nick at foobar.org
Thu Feb 19 12:03:00 UTC 2009
On 19/02/2009 07:27, David Conrad wrote:
> those requirements to be. Unfortunately, that's not what we have. We
> have network operators in their own little world, trying to keep the
> network running and protocol developers in their own little world,
> trying to come up with cool features that will make their protocols
> relevant, based on their own beliefs as to what is important or not.
> These two camps seem to intersect rarely.
Naah, it's worse than that. It's an unholy triad of protocol developers,
software developers and operators, each of which operates in their own
playpen, and none of which actually communicate with anyone else. While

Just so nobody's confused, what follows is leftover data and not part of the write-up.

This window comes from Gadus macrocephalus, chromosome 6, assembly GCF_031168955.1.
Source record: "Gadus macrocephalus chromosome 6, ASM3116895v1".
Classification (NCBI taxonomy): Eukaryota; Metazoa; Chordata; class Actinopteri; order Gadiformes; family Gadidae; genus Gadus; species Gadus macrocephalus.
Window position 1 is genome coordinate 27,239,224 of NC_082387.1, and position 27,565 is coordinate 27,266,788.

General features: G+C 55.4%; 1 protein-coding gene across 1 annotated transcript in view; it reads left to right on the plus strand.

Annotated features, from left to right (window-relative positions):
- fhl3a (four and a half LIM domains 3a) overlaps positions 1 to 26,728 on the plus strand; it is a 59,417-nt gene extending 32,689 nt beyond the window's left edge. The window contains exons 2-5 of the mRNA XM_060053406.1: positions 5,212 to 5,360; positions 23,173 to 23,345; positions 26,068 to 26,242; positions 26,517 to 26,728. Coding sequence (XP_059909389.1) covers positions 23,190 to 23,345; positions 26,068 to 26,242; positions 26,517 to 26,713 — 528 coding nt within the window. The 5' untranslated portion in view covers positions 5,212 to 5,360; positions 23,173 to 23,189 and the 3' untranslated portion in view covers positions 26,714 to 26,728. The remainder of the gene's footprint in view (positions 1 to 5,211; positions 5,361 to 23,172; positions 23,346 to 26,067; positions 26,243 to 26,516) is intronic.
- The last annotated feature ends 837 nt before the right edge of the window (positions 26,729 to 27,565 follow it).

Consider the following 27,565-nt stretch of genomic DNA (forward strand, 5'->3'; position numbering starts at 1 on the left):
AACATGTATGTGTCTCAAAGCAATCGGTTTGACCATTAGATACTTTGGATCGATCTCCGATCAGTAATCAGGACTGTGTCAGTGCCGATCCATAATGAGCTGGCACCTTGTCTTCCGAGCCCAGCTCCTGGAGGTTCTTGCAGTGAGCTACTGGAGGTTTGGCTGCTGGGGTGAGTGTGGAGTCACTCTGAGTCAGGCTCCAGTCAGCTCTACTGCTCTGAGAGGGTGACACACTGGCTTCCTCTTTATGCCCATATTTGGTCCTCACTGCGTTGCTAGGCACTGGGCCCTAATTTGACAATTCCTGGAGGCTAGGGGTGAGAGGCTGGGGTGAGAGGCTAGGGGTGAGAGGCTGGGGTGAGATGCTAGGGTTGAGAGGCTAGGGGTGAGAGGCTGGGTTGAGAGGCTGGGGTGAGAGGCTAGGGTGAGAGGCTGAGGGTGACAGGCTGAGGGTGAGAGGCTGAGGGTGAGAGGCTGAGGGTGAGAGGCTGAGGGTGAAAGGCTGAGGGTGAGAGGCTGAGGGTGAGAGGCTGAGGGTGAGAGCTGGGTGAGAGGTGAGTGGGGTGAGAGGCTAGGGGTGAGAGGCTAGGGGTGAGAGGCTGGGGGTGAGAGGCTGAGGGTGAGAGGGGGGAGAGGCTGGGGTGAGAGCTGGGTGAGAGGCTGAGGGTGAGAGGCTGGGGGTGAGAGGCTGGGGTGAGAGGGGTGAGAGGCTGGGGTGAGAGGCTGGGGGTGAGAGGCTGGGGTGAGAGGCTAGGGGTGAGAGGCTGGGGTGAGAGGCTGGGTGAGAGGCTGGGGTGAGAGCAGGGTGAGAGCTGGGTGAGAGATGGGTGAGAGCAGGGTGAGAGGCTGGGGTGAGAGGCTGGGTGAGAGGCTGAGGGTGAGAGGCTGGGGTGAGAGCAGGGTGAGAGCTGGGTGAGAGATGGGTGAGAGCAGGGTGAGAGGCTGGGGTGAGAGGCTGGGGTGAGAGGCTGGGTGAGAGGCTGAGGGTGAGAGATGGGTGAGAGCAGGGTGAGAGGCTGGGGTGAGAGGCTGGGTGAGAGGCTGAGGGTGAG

not wanting to stereotype things, some would say that the protocol
developers think that the operators don't know crap about what's good for
them, and that the three most important things in the world are
correctness, committee approval and their own particular protocol.
On the other side are the operators, trying to build and maintain real
world networks, and who when presented with the sort of trashy mess that we
see with RA/DHCPv6, make decisions which makes sense for themselves at that
particular time, even if it involves. Being human, they spend considerable
amounts of time frothing at the mouth at whoever thought, for example, that
RA was a good idea in the first place, or that DHCPv6 should lack a
Stuck in the middle are the developers. The poor developers. Despised
equally by both sides: one the one hand for butchering these beautiful,
elegant protocols and churning out bug-ridden heaps of trash; on the other
hand, for, well, butchering these bizarre, half-baked protocols and
churning out bug-ridden heaps of trash. Life truly sucks for them.
Sorry, did someone say that we all work in the communications industry?
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